Shutdown Corner - NFL

Mon Nov 29 06:52am EST

Week 12's five most valuable players

Glover Quin(notes), CB, Houston Texans.

I don't know if the oft-referenced "football gods" actually exist, but if they do, bless their hearts for giving Glover Quin a shot at redemption Monday, and congratulations to Quin for pouncing on it. Two weeks running, Quin's been on the list of least valuable players, and both times, we've wished for the man to bounce back. Did he have it in him? You bet your sweet bippy he did.

Three interceptions for Glover Quin on Sunday. That might be Shutdown Corner's favorite individual performance of all-time. I couldn't be happier for the man. No one has ever needed to see Rusty Smith(notes) more than Quin did Sunday.

Andre Johnson(notes), WR, Houston Texans.

We'll put the best fistfight in NFL history aside for a moment (just a moment, I promise) to recognize that Andre Johnson also had a pretty good day playing football. Big yardage numbers weren't there, but he did catch nine balls and score a touchdown on Cortland Finnegan(notes), one of the NFL's better corners.

Also, Johnson laid a Norton/Bobick beating on Finnegan.

I'm not proud of this and I'm not saying that it's a good thing, but I really enjoyed the fisticuffs. You'll see an NFL fight from time to time, sure, but one where guys bother to pull each others' helmets off first? Where clean punches are landed? And two star players are involved? This sort of thing doesn't happen everyday. It was like Andre Rison vs. Deion Sanders, except with actual violence. It was delightful.

Now, I'm not saying I want that to happen more often. I don't. Any fines or suspensions are well-deserved, and I'll support the stern hammer of justice coming down from the league. As it was happening, though, I couldn't help but think, "This is awesome." I'm sorry. Don't judge me.

Dwayne Bowe(notes), WR, Kansas City Chiefs.

Ready for some numbers that will make your eyeballs tingle? Over the last seven weeks, Dwayne Bowe is averaging seven catches, 104.7 yards and 1.9 touchdowns per game. Those numbers, especially that last one, are positively filthy. That's a 30-touchdowns-in-a-season pace.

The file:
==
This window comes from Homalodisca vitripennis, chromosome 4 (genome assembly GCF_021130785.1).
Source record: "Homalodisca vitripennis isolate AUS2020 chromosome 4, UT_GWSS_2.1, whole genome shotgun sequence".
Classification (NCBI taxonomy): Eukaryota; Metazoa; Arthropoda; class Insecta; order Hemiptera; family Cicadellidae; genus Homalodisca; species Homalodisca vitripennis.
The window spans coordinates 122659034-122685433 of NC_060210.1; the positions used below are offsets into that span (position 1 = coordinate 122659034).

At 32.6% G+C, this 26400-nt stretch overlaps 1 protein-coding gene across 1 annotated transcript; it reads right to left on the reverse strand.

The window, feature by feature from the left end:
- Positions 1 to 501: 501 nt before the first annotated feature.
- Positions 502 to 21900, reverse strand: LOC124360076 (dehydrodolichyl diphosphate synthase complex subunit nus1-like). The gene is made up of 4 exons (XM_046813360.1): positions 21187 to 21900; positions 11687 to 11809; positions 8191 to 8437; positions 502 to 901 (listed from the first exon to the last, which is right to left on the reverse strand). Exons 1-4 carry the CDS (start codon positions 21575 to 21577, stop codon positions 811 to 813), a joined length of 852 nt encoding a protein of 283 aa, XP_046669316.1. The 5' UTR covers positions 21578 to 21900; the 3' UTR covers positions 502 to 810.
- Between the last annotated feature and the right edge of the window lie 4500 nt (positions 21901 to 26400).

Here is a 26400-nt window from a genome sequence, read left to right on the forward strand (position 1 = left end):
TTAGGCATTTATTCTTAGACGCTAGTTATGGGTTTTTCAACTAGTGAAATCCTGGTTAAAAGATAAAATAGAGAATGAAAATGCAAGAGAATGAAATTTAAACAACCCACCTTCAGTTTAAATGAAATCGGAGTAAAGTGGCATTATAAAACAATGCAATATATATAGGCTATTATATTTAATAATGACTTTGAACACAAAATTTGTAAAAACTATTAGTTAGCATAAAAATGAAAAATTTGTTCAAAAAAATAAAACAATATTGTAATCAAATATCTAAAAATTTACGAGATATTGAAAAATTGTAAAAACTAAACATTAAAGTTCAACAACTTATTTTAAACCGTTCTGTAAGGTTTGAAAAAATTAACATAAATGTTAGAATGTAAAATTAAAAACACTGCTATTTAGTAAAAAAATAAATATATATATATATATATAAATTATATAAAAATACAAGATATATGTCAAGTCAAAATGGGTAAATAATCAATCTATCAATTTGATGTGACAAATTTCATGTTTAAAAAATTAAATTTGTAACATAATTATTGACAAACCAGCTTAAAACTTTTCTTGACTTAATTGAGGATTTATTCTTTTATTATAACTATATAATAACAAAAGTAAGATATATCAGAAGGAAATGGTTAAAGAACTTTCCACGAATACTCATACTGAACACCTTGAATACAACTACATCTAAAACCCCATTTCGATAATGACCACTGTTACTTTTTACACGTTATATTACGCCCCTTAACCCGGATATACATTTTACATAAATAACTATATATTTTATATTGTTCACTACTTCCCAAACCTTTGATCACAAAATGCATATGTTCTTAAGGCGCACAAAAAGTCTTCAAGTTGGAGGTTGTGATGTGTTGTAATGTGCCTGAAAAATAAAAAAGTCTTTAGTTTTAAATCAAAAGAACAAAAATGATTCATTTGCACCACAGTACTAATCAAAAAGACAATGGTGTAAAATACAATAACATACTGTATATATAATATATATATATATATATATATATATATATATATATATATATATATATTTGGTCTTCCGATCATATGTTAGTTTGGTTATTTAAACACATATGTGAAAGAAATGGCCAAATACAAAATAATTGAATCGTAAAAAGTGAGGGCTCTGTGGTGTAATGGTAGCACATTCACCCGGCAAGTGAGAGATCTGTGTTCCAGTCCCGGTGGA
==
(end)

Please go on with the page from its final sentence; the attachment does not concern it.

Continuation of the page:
Bowe tuned up the Seahawks secondary Sunday, going bananas for 13 catches, 170 yards and three TDs. Sure, the Seahawks secondary isn't exactly a lockdown unit, but Bowe's doing this with Matt Cassel(notes) as his quarterback, too. I'll call that a wash.

Unfortunately for Bowe, this first five weeks of the season count, too. If they didn't, we might be talking about the guy as an MVP candidate.

Julius Peppers(notes), DE, Chicago Bears.

Peppers will have to accept his award on behalf of the entire Bears defensive line, perhaps most notably Tommie Harris(notes) (for this play) and Matt Toeaina(notes). The Bears were in Michael Vick's(notes) face all day long, often without the help of a blitz. That, combined with Chicago's execution of the "sit back and refuse to give up the big play" strategy helped the Bears to an eye-opening win over the Eagles.

It's worth noting that Vick still had over 330 yards passing and 44 yards rushing. The guy is, after all, still Michael Vick. But he was pressured into four fumbles, lost two of them, was sacked four times, was intercepted and -- this is the big one -- never had a play that went for more than 30 yards. Few teams have the personnel to do it, but there's your blueprint on how to keep Michael Vick from killing you.

Peyton Hillis(notes), RB, Cleveland Browns.

This beauty is one of my favorite clips of the year. It's textbook hat-on-hat blocking by the Browns, leaving Peyton Hillis one-on-one with a safety. The ensuing encounter did not go particularly well for the safety. Not only did Hillis pile up 131 rushing yards and three ground TDs, but he caught six balls for 63 yards, too.

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